Citrus Holiday Traditions

Tacy CalliesTip of the Week

By Ruth Borger and Megan Dewdney Oranges and other citrus have a special place during holiday celebrations. We find them in our decorations, on our dinner table, shipped to friends and families across the country, and sometimes, if you are really good, in your Christmas stocking. But where did these traditions come from? And when did they become part of … Read More

Sending Fresh Citrus out of Florida

Tacy CalliesFresh, Tip of the Week

By Mark A. Ritenour The holiday season is a busy time for sending friends and family thoughtful gifts. For Floridians, the abundance of fresh produce during the winter months motivates many to share the experience with others. This is especially true for fresh citrus. Florida’s citrus gift fruit shippers have been supplying such treats for decades. With COVID-19 and a … Read More

Keep Your Pesticide License Current

Tacy CalliesTip of the Week

By Ajia Paolillo Do you hold a Florida restricted-use pesticide (RUP) license? With the new year approaching, this is a great time to review the continuing education units (CEUs) that you have earned toward the renewal of your RUP license. Your license comes up for renewal every four years, and it is easy to forget about this with everything we … Read More

Give the Gift of Citrus This Holiday Season

Tacy CalliesTip of the Week

By Ruth Borger Sending boxes of Florida citrus across the country to friends and family during the holidays is a beloved tradition. But it is important to work with a certified grower/gift shipper as it is illegal in Florida for individuals to send citrus via the mail or delivery services. You can find a list of Florida gift fruit shippers … Read More

Things to Be Thankful for This Year

Tacy CalliesTip of the Week

By Ruth Borger Despite 2020 being a challenging year with a lot to complain about, there are many things to be thankful for. This is the time of year to take a few minutes to reflect on what we have to be grateful for. Here are just a few things to be thankful for that come quickly to mind. A … Read More

Scout IPCs for Pests

Tacy CalliesPests, Tip of the Week

citrus

By Jawwad Qureshi Young citrus trees produce shoots with feather-stage leaves more frequently, making them highly attractive to the Asian citrus psyllid (ACP). This pest requires young shoots with feather-stage leaves to develop and reproduce. ACP is the pathogen’s primary vector responsible for causing huanglongbing (HLB) disease. Plant infection with HLB at an early age makes it challenging to bring … Read More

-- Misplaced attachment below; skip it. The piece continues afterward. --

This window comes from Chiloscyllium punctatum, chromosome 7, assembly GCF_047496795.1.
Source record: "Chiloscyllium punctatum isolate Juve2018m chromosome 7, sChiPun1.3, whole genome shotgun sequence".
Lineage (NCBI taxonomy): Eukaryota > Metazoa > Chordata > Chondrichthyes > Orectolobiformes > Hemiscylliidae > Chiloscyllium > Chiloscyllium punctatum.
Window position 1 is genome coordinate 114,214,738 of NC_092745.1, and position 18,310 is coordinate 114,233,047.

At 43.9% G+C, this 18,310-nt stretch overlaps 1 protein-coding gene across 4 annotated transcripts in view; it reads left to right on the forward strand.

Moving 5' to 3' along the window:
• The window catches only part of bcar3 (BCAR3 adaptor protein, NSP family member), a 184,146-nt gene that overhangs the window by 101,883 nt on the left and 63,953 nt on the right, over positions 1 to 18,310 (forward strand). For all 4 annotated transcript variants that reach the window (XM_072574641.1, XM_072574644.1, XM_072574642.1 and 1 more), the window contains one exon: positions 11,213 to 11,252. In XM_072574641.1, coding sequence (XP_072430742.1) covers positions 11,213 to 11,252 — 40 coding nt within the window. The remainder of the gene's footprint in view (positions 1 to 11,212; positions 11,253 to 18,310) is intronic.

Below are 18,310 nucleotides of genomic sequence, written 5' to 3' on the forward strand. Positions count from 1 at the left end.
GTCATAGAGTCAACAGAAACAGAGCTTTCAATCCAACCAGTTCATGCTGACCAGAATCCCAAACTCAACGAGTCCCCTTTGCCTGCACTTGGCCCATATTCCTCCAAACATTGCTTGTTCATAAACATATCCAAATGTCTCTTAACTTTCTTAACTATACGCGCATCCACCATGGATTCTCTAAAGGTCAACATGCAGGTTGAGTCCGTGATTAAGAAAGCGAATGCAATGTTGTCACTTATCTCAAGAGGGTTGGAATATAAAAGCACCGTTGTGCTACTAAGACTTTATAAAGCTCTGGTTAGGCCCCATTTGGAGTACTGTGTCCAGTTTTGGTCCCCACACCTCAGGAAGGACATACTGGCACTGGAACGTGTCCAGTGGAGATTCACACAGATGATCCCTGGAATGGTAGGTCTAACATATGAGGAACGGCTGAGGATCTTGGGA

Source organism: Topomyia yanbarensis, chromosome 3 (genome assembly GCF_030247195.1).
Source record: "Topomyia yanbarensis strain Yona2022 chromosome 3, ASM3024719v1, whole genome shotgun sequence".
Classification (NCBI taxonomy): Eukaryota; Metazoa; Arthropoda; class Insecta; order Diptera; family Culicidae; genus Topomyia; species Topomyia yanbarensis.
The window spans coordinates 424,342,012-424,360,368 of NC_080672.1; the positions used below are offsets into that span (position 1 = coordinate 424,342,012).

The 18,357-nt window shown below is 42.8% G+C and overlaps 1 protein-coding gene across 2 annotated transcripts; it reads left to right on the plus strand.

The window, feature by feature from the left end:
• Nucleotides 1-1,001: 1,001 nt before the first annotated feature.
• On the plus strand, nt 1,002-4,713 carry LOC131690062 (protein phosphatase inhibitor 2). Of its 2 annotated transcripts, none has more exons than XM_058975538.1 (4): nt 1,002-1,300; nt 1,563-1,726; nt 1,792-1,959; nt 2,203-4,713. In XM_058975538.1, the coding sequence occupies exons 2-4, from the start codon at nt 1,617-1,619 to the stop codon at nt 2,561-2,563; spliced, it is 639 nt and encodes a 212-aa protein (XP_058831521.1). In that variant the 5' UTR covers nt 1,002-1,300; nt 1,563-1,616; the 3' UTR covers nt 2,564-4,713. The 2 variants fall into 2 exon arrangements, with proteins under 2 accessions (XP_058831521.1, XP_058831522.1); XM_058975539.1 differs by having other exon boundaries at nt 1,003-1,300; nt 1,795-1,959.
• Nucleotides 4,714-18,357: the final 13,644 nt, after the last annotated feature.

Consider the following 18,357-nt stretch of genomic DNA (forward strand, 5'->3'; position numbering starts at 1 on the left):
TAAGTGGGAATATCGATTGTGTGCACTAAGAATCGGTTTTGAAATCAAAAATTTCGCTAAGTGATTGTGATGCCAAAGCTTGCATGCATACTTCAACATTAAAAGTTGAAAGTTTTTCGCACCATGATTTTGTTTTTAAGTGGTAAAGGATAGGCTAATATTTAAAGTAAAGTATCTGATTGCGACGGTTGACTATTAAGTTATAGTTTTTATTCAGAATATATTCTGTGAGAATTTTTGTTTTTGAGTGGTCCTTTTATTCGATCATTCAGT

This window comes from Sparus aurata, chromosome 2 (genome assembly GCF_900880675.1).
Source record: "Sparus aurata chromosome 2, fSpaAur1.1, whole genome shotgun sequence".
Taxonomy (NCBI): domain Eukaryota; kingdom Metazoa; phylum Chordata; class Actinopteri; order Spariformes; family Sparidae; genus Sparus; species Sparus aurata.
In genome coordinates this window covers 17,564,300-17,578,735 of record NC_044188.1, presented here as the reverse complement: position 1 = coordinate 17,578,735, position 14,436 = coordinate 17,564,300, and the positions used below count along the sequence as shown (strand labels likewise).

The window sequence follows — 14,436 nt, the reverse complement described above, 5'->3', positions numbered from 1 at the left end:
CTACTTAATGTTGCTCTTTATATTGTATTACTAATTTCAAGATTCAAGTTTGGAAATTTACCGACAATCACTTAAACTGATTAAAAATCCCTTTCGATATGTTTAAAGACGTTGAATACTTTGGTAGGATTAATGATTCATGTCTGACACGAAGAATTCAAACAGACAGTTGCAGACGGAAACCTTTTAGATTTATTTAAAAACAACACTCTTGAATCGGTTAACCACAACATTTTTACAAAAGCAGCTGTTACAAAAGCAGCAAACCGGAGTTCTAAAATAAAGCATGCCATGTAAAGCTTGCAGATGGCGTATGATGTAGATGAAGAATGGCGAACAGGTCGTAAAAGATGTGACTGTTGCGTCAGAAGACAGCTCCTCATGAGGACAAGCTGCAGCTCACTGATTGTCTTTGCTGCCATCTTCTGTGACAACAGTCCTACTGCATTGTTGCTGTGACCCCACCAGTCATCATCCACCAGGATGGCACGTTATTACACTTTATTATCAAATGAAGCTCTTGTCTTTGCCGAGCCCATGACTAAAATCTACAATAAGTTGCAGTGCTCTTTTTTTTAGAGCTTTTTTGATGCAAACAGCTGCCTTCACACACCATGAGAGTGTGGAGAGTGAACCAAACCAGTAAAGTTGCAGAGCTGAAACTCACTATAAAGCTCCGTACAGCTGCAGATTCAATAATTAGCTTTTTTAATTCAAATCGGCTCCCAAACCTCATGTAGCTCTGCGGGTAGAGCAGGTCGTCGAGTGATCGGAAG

Get Florida Freeze Updates With Winter Weather Watch

Tacy CalliesTip of the Week, Weather

citrus

By Chris Oswalt There was a time back in 1962, on Dec. 12 and 13, when a devastating freeze in Florida decimated a significant portion of the state’s citrus industry. In Polk County, the freeze caused serious damage to 134,000 acres of citrus. In 1963, citrus growers were concerned about receiving timely weather information and frost warning bulletins. Back then, … Read More

The Effect of the Clean Waterways Act on Ag

Tacy CalliesTip of the Week

The Clean Waterways Act (Senate Bill 712) was signed into law on June 30 by Gov. Ron DeSantis. The act discusses several mechanisms and provisions to protect waterways by reducing water pollution. It includes a few changes that directly affect the agriculture industry. The law requires the Florida Department of Agriculture and Consumer Services (FDACS) to perform onsite implementation verification … Read More

Herbicides: What to Mix and What Not to Mix

Tacy CalliesHerbicides, Tip of the Week

By Ramdas Kanissery Tank-mixing different herbicides with multiple selectivity and modes of action will broaden the range of weeds controlled in a single application. Although it is an effective and popular strategy, when components (herbicide products and spray additives) in the tank mixes are not compatible with each other, the resulting combination can produce unintended and unsuccessful results. THINK BEFORE … Read More

Irrigation Problem Prevention

Tacy CalliesIrrigation, Tip of the Week

By Ajia Paolillo To keep your irrigation system running efficiently, it is important to perform routine maintenance throughout the year. There are many types of issues that can affect your irrigation system, causing it to run poorly. Poly tubing and emitters can become clogged. Emitters can be blocked by weeds or broken through normal wear and tear. When these issues … Read More